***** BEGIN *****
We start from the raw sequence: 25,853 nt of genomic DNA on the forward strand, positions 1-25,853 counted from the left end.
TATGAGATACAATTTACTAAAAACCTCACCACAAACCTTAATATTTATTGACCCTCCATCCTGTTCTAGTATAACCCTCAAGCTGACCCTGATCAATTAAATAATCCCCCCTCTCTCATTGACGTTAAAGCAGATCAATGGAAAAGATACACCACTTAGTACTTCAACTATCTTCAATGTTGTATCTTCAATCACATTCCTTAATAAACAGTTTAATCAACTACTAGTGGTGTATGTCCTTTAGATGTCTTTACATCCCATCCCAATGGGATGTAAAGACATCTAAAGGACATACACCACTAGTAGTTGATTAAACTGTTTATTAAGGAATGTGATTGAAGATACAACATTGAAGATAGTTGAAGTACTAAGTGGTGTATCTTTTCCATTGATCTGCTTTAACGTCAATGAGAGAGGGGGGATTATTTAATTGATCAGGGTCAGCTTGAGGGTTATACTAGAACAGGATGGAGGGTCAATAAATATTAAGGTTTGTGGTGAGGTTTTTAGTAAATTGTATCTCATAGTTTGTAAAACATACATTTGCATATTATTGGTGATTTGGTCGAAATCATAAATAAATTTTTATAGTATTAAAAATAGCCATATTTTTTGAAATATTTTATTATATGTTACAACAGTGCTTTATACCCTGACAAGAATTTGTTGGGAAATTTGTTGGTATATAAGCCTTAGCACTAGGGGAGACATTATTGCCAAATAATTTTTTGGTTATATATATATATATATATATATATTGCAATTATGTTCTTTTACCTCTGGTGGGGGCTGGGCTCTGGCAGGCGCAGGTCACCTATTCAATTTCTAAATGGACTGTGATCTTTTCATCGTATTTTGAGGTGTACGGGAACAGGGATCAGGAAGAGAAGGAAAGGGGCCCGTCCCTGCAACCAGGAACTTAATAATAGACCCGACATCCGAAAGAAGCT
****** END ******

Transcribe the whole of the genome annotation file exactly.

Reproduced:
We start from the raw sequence: 25,853 nt of genomic DNA on the forward strand, positions 1-25,853 counted from the left end.
TATGAGATACAATTTACTAAAAACCTCACCACAAACCTTAATATTTATTGACCCTCCATCCTGTTCTAGTATAACCCTCAAGCTGACCCTGATCAATTAAATAATCCCCCCTCTCTCATTGACGTTAAAGCAGATCAATGGAAAAGATACACCACTTAGTACTTCAACTATCTTCAATGTTGTATCTTCAATCACATTCCTTAATAAACAGTTTAATCAACTACTAGTGGTGTATGTCCTTTAGATGTCTTTACATCCCATCCCAATGGGATGTAAAGACATCTAAAGGACATACACCACTAGTAGTTGATTAAACTGTTTATTAAGGAATGTGATTGAAGATACAACATTGAAGATAGTTGAAGTACTAAGTGGTGTATCTTTTCCATTGATCTGCTTTAACGTCAATGAGAGAGGGGGGATTATTTAATTGATCAGGGTCAGCTTGAGGGTTATACTAGAACAGGATGGAGGGTCAATAAATATTAAGGTTTGTGGTGAGGTTTTTAGTAAATTGTATCTCATAGTTTGTAAAACATACATTTGCATATTATTGGTGATTTGGTCGAAATCATAAATAAATTTTTATAGTATTAAAAATAGCCATATTTTTTGAAATATTTTATTATATGTTACAACAGTGCTTTATACCCTGACAAGAATTTGTTGGGAAATTTGTTGGTATATAAGCCTTAGCACTAGGGGAGACATTATTGCCAAATAATTTTTTGGTTATATATATATATATATATATATATTGCAATTATGTTCTTTTACCTCTGGTGGGGGCTGGGCTCTGGCAGGCGCAGGTCACCTATTCAATTTCTAAATGGACTGTGATCTTTTCATCGTATTTTGAGGTGTACGGGAACAGGGATCAGGAAGAGAAGGAAAGGGGCCCGTCCCTGCAACCAGGAACTTAATAATAGACCCGACATCCGAAAGAAGCT